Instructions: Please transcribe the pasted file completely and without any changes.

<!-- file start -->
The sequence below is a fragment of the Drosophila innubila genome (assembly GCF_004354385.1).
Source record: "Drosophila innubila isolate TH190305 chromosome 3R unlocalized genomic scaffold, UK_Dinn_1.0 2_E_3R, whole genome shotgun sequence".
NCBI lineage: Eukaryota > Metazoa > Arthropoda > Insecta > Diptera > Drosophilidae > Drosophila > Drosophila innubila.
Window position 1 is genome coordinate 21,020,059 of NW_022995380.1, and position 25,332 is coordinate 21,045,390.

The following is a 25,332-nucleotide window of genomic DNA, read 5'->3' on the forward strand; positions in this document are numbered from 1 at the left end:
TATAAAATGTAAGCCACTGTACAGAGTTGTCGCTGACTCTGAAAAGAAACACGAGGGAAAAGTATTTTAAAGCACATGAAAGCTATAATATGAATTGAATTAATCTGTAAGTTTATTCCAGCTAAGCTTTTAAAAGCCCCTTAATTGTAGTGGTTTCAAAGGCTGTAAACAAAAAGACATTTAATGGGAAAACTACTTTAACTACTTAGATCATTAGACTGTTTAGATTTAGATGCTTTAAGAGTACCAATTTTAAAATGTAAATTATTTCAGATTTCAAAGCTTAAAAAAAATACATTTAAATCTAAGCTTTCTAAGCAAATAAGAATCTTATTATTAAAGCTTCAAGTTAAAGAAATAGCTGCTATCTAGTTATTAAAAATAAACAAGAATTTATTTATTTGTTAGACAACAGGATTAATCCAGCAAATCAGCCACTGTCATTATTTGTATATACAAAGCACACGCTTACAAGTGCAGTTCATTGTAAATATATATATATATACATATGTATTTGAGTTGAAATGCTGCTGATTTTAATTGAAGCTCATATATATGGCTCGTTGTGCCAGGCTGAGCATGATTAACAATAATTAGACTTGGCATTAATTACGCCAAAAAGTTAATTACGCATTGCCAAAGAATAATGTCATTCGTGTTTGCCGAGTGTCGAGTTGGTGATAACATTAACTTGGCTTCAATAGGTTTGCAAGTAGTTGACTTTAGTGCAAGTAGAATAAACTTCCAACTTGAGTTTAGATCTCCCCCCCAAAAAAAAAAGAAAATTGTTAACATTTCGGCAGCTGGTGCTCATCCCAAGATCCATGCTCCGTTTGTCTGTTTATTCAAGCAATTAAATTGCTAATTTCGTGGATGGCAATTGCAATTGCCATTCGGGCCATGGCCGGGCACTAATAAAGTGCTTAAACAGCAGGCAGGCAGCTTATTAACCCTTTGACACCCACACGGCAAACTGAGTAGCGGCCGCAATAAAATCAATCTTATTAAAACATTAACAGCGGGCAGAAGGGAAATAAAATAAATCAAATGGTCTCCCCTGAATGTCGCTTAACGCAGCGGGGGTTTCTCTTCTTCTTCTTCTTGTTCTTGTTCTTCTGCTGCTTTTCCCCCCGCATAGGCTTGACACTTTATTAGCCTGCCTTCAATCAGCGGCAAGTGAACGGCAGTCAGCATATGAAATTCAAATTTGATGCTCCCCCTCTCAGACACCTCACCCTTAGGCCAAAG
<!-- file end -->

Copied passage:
The sequence below is a fragment of the Drosophila innubila genome (assembly GCF_004354385.1).
Source record: "Drosophila innubila isolate TH190305 chromosome 3R unlocalized genomic scaffold, UK_Dinn_1.0 2_E_3R, whole genome shotgun sequence".
NCBI lineage: Eukaryota > Metazoa > Arthropoda > Insecta > Diptera > Drosophilidae > Drosophila > Drosophila innubila.
Window position 1 is genome coordinate 21,020,059 of NW_022995380.1, and position 25,332 is coordinate 21,045,390.

The following is a 25,332-nucleotide window of genomic DNA, read 5'->3' on the forward strand; positions in this document are numbered from 1 at the left end:
TATAAAATGTAAGCCACTGTACAGAGTTGTCGCTGACTCTGAAAAGAAACACGAGGGAAAAGTATTTTAAAGCACATGAAAGCTATAATATGAATTGAATTAATCTGTAAGTTTATTCCAGCTAAGCTTTTAAAAGCCCCTTAATTGTAGTGGTTTCAAAGGCTGTAAACAAAAAGACATTTAATGGGAAAACTACTTTAACTACTTAGATCATTAGACTGTTTAGATTTAGATGCTTTAAGAGTACCAATTTTAAAATGTAAATTATTTCAGATTTCAAAGCTTAAAAAAAATACATTTAAATCTAAGCTTTCTAAGCAAATAAGAATCTTATTATTAAAGCTTCAAGTTAAAGAAATAGCTGCTATCTAGTTATTAAAAATAAACAAGAATTTATTTATTTGTTAGACAACAGGATTAATCCAGCAAATCAGCCACTGTCATTATTTGTATATACAAAGCACACGCTTACAAGTGCAGTTCATTGTAAATATATATATATATACATATGTATTTGAGTTGAAATGCTGCTGATTTTAATTGAAGCTCATATATATGGCTCGTTGTGCCAGGCTGAGCATGATTAACAATAATTAGACTTGGCATTAATTACGCCAAAAAGTTAATTACGCATTGCCAAAGAATAATGTCATTCGTGTTTGCCGAGTGTCGAGTTGGTGATAACATTAACTTGGCTTCAATAGGTTTGCAAGTAGTTGACTTTAGTGCAAGTAGAATAAACTTCCAACTTGAGTTTAGATCTCCCCCCCAAAAAAAAAAGAAAATTGTTAACATTTCGGCAGCTGGTGCTCATCCCAAGATCCATGCTCCGTTTGTCTGTTTATTCAAGCAATTAAATTGCTAATTTCGTGGATGGCAATTGCAATTGCCATTCGGGCCATGGCCGGGCACTAATAAAGTGCTTAAACAGCAGGCAGGCAGCTTATTAACCCTTTGACACCCACACGGCAAACTGAGTAGCGGCCGCAATAAAATCAATCTTATTAAAACATTAACAGCGGGCAGAAGGGAAATAAAATAAATCAAATGGTCTCCCCTGAATGTCGCTTAACGCAGCGGGGGTTTCTCTTCTTCTTCTTCTTGTTCTTGTTCTTCTGCTGCTTTTCCCCCCGCATAGGCTTGACACTTTATTAGCCTGCCTTCAATCAGCGGCAAGTGAACGGCAGTCAGCATATGAAATTCAAATTTGATGCTCCCCCTCTCAGACACCTCACCCTTAGGCCAAAG